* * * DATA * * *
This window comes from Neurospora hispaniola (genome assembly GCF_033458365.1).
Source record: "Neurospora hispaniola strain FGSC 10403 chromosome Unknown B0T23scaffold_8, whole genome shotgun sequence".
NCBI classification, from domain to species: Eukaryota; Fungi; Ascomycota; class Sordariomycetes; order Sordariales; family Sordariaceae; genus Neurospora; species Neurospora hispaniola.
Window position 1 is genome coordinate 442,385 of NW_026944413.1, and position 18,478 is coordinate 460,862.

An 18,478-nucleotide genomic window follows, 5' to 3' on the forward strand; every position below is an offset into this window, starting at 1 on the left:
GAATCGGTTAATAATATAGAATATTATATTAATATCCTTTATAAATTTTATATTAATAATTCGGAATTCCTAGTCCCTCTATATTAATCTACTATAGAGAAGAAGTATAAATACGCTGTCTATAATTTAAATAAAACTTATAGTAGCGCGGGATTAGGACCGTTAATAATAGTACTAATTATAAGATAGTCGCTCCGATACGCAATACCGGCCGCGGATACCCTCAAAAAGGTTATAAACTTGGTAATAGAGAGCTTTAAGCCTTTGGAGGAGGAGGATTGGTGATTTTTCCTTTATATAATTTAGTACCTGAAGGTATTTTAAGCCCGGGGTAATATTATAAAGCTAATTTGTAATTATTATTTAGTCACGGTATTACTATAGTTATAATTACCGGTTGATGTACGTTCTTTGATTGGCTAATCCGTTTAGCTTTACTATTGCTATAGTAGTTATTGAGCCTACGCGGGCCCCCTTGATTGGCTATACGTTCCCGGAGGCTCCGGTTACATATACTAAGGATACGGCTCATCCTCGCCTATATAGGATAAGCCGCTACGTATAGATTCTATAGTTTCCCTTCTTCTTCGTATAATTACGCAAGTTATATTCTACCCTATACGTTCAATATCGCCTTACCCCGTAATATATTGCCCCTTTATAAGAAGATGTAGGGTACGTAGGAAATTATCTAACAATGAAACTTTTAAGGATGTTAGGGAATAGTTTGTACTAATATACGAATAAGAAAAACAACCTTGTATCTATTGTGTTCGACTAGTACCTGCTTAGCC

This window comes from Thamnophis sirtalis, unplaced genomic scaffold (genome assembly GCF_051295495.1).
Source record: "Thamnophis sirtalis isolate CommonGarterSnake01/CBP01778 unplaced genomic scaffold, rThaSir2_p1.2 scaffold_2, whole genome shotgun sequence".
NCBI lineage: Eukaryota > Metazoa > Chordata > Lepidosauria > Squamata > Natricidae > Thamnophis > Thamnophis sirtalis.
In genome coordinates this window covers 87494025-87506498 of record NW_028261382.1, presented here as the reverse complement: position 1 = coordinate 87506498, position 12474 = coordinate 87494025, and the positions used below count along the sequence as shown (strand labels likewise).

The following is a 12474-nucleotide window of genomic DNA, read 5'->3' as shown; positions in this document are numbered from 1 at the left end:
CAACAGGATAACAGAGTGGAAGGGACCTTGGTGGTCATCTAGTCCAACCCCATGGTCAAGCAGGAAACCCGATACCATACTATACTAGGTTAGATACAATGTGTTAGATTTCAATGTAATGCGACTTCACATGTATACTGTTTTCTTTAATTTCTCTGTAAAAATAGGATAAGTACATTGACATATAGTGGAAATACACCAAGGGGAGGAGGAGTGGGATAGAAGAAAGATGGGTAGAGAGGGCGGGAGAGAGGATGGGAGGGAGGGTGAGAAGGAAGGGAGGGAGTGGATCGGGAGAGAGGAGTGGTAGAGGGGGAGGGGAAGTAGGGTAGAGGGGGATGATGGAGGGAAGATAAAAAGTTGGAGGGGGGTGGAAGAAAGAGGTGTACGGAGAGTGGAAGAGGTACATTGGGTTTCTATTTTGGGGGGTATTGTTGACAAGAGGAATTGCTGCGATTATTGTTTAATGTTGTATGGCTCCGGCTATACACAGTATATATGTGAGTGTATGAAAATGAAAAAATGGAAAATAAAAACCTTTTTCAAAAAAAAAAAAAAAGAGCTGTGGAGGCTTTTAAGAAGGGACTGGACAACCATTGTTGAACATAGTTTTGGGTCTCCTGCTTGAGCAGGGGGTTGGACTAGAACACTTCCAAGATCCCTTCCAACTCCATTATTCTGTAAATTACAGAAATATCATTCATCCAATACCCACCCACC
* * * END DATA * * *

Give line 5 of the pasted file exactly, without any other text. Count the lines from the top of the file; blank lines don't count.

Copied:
An 18,478-nucleotide genomic window follows, 5' to 3' on the forward strand; every position below is an offset into this window, starting at 1 on the left: